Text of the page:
The MacBook is a very attractive looking desktop replacement machine. It is too large to be a practical carry-around computer. But it did fit in my briefcase (alongside my own laptop) there are smaller models in the range. While elegantly designed, the Apple is not without flaws: at one stage I couldn't stop a process running and had to press Control-Command-Power (the Apple equivalent of Windows CNTL-ALT-DEL).

But this is a minor quibble and the purpose of the exercise was podcasting. With the iTunes software preloaded, it is just a matter of entering the URL of a podcast feed. The available audio is then listed. You can manually select which to transfer to the iPod or have it done automatically.

One problem is that it is not obvious you can use iTunes with non-Apple audio. You have to know to look under the "advanced" pull down menu of iTunes to enter a URL. This all works fine when you know how, but Apple seem to be encouraging you to stay within the contents of their own iTunes store and not go looking for outside content.

Tuesday, May 02, 2006

Smart Business Networks

On Friday I attended an excellent talk by Professor Eric van Heck of RSM Erasmus University, Rotterdam on "The Emergence of Smart Business Networks". I didn't have to go all the way to The Netherlands, as he was a guest of the ANU's National Centre for Information Systems Research in Canberra:
The smart business network (SBN) captures the capabilities of many individual organisations to fulfil customer needs and compete more effectively. Rather than performing as individuals in a traditional value chain, organisations combine rapidly to act in highly efficient and effective delivery. These participants are nodes in a loosely structured network in which they are linked according to the customer’s specific delivery requirements to become the smart business network. Indeed, customers become integral participants in the smart business network.

Professor van Heck will show that smart business networks now exist and are growing. Users download Skype’s “business logic” for telephony; eBay combines ad hoc buyers and sellers in an electronic market; Friendster connects over 20 million individuals who create their own online profiles and is introducing trading of digital content. With simple network structures these and many other examples are initiating new behaviour and indicating how nodes in a business network will link and interact.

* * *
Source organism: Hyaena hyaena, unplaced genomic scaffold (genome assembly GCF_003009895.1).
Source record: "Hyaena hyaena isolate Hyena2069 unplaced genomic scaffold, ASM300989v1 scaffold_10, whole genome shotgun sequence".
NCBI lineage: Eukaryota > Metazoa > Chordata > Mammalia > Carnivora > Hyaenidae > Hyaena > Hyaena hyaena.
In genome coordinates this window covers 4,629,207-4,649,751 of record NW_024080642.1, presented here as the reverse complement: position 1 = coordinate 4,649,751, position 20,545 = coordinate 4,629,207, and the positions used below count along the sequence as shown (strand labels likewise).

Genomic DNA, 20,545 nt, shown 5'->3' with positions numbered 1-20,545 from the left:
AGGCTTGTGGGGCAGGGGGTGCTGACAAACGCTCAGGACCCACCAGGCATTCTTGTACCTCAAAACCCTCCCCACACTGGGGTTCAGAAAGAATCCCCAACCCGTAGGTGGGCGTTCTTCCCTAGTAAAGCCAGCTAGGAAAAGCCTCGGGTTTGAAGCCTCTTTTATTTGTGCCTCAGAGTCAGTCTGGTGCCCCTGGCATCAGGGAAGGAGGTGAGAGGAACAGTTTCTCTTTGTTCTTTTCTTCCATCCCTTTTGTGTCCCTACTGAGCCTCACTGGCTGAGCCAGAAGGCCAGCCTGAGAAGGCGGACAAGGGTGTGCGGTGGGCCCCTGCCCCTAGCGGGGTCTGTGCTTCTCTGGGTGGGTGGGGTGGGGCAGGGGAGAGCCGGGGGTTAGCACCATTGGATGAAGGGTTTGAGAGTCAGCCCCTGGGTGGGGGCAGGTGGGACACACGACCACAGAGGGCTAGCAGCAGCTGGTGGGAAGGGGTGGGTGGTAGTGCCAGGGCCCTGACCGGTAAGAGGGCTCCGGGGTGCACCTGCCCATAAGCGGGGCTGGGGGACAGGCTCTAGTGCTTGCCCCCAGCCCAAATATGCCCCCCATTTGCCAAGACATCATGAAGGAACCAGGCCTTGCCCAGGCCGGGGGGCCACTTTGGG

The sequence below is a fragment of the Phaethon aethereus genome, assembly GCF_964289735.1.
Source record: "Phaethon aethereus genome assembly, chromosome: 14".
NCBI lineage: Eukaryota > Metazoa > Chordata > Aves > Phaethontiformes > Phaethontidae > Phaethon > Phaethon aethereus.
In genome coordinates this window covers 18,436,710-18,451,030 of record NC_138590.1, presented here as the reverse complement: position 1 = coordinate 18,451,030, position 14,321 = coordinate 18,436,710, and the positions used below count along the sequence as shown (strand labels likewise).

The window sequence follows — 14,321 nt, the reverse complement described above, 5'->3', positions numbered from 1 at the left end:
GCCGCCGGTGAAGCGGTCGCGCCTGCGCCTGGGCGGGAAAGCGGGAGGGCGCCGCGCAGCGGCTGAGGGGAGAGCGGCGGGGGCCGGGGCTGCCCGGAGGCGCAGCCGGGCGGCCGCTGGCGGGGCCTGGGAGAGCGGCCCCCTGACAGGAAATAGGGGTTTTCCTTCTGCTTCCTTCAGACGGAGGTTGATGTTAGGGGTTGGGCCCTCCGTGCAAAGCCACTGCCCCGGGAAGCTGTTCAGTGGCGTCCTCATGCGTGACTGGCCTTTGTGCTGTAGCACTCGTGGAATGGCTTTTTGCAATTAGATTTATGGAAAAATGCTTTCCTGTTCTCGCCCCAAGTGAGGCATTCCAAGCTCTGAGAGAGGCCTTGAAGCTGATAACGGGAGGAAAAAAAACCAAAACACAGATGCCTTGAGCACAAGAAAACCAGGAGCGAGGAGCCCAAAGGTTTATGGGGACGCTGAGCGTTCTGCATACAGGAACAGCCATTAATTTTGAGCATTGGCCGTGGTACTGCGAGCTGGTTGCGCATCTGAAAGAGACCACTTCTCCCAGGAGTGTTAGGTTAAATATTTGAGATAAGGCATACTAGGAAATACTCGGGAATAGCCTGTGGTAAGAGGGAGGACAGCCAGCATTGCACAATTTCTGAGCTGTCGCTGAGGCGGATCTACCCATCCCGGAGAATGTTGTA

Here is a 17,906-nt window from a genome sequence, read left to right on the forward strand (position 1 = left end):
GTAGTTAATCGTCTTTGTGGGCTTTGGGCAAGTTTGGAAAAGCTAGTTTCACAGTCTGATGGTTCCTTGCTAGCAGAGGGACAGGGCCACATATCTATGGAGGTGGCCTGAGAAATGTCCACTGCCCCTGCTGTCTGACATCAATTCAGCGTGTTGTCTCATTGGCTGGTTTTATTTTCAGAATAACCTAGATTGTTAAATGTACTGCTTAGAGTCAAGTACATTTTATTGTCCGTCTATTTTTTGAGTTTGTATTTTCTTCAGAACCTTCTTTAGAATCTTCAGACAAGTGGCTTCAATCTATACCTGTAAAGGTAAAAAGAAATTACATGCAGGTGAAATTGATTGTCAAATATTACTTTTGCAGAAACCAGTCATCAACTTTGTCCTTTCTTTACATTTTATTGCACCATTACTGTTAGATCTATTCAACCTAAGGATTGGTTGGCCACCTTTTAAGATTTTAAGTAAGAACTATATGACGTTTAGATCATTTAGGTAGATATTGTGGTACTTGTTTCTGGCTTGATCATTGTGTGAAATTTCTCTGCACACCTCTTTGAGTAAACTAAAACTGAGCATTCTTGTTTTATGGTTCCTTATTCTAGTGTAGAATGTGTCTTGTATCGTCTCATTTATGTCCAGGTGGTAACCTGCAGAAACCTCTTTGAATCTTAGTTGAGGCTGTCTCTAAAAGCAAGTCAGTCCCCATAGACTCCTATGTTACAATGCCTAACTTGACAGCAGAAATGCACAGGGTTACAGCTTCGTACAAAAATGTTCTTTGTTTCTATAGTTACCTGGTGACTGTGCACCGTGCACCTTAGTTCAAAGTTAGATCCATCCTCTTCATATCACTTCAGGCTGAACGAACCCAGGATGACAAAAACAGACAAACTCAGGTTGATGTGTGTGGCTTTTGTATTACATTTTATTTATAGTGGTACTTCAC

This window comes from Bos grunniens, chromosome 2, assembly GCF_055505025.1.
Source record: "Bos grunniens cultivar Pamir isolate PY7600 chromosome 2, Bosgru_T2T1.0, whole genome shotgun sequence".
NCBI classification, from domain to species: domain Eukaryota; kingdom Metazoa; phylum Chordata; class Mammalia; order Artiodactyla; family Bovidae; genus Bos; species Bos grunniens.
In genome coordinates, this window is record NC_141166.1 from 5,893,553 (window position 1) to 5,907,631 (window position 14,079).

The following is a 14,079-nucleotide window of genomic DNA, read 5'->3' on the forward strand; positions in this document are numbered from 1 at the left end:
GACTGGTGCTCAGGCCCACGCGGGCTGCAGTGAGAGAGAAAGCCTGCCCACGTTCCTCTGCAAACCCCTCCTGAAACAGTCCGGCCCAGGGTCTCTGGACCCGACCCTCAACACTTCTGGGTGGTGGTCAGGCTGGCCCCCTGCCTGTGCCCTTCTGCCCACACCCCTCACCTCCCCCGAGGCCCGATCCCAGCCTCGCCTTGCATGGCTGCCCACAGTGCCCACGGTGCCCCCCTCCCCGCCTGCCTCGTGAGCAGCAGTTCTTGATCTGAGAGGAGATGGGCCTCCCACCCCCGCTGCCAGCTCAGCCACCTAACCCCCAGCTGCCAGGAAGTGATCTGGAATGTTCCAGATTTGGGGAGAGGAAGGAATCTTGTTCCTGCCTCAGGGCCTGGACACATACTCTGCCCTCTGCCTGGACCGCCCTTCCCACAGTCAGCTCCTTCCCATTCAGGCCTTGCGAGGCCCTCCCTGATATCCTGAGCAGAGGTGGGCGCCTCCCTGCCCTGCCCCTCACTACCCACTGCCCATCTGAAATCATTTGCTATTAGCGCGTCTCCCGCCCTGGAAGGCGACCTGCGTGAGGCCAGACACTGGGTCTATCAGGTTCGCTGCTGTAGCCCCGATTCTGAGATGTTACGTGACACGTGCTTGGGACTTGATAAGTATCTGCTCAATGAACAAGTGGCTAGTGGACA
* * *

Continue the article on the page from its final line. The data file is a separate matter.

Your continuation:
Professor van Heck went through several examples, including:
  • Kenny's Bookshop: an Irish bookstore which now operates globally selling Gaelic literature,
  • thebigword: translation services company, which uses translators world wide for fast translations,
  • Dutch Flower Auctions: The traditional Dutch auction is now conducted online.
  • Gewild Wonen ("Sought-after" or "spontaneous" housing): This is a residential area in a new town in The Netherlands built using modular housing techniques. This struck a chord as I have been looking at modular building, but had not thought of the role the Internet could play.
It would be tempting for an IT person to dismiss this area of information systems research by saying that it was business people taking the obvious and dressing it up in research terms. The Internet and the web allow individuals and businesses to work together on-line. But is this really such a new idea? It has been possible to use the fax, telex and before them the telegram to work electronically at a distance for at least the last hundred years. Is there really anything that different in a bookstore contacting suppliers and clients via the Internet, than via letter or telegram? Is it a difference of kind or just degree?

What I found more interesting than the examples was Professor van Heck's use of the network theory of Paul Erdos to work out if a potential networked organization was of a suitable structure to work. In this way, for example, you might work out if a potential on-line business idea you had was workable. How many hundreds or thousands of organizations could you have, what structure of franchisees would work?

Professor van Heck also asked the provocative question as to how this might be applied to government. Could government be restructured as a series of networked service providers? He observed that the Finance Department might do well out of this, becoming the natural coordinating agency. Perhaps we could take this a step further: my apartment's body corporate acts as a kind of fourth tier of government, providing some services to residents. Perhaps smart networks could be used to seamlessly blend this with local government.

Professor van Heck has a book entitled "Smart Business Networks" and you can read bits of it on the Amazon web site. I searched for "Australia" and found only one reference on Page 187:
"... excess of 150 U.S. academic and research libraries and have clients in other countries in- cluding the U.K., France, Germany, Australia, Russia and Japan. The success in being able to cost effectively reach existing customers via the Internet and in particular ..."
Hopefully after his Australian visit we will get a bigger mention in his next book.

Monday, May 01, 2006

Energy Efficient Home Display in Canberra

energy fficient home
Three energy and water efficient homes are on display in Canberra, from February 2006 to May 2007. The general public can visit during the opening hours and school groups can book a tour to learn about sustainable design principles. There is also an okay interactive on-line tour.

The houses are at North Watson, in Canberra's inner north, near the main road to Sydney. On the weekend I looked at one of the houses, at 13 Roma Mitchell Crescent, and talked to Ngaio Fitzpatrick, from Strine Design. There was a little too much exposed concrete for my liking, but otherwise the design looked livable.